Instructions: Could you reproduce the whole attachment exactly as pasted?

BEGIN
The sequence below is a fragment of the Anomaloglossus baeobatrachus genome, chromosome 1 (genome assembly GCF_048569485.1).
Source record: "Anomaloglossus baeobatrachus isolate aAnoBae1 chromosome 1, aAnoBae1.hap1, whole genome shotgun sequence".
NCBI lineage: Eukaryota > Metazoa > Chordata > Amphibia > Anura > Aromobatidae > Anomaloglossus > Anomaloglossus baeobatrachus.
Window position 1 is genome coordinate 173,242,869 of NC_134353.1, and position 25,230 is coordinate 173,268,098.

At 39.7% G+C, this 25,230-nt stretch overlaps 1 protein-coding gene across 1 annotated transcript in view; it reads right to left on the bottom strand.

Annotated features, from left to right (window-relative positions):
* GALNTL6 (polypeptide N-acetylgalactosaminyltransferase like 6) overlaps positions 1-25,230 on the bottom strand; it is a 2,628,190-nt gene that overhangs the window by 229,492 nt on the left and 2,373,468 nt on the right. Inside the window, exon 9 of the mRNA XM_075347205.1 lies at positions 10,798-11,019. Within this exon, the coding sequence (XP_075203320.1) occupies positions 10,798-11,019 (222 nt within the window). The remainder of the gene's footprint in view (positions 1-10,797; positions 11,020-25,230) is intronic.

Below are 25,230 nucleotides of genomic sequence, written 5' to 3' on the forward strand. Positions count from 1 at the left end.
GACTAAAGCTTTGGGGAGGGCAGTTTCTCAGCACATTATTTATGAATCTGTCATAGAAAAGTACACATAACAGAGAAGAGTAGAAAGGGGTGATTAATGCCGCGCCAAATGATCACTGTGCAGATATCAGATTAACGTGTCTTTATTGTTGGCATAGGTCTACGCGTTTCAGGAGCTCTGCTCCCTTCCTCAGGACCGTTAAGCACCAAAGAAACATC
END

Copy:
The sequence below is a fragment of the Anomaloglossus baeobatrachus genome, chromosome 1 (genome assembly GCF_048569485.1).
Source record: "Anomaloglossus baeobatrachus isolate aAnoBae1 chromosome 1, aAnoBae1.hap1, whole genome shotgun sequence".
NCBI lineage: Eukaryota > Metazoa > Chordata > Amphibia > Anura > Aromobatidae > Anomaloglossus > Anomaloglossus baeobatrachus.
Window position 1 is genome coordinate 173,242,869 of NC_134353.1, and position 25,230 is coordinate 173,268,098.

At 39.7% G+C, this 25,230-nt stretch overlaps 1 protein-coding gene across 1 annotated transcript in view; it reads right to left on the bottom strand.

Annotated features, from left to right (window-relative positions):
* GALNTL6 (polypeptide N-acetylgalactosaminyltransferase like 6) overlaps positions 1-25,230 on the bottom strand; it is a 2,628,190-nt gene that overhangs the window by 229,492 nt on the left and 2,373,468 nt on the right. Inside the window, exon 9 of the mRNA XM_075347205.1 lies at positions 10,798-11,019. Within this exon, the coding sequence (XP_075203320.1) occupies positions 10,798-11,019 (222 nt within the window). The remainder of the gene's footprint in view (positions 1-10,797; positions 11,020-25,230) is intronic.

Below are 25,230 nucleotides of genomic sequence, written 5' to 3' on the forward strand. Positions count from 1 at the left end.
GACTAAAGCTTTGGGGAGGGCAGTTTCTCAGCACATTATTTATGAATCTGTCATAGAAAAGTACACATAACAGAGAAGAGTAGAAAGGGGTGATTAATGCCGCGCCAAATGATCACTGTGCAGATATCAGATTAACGTGTCTTTATTGTTGGCATAGGTCTACGCGTTTCAGGAGCTCTGCTCCCTTCCTCAGGACCGTTAAGCACCAAAGAAACATC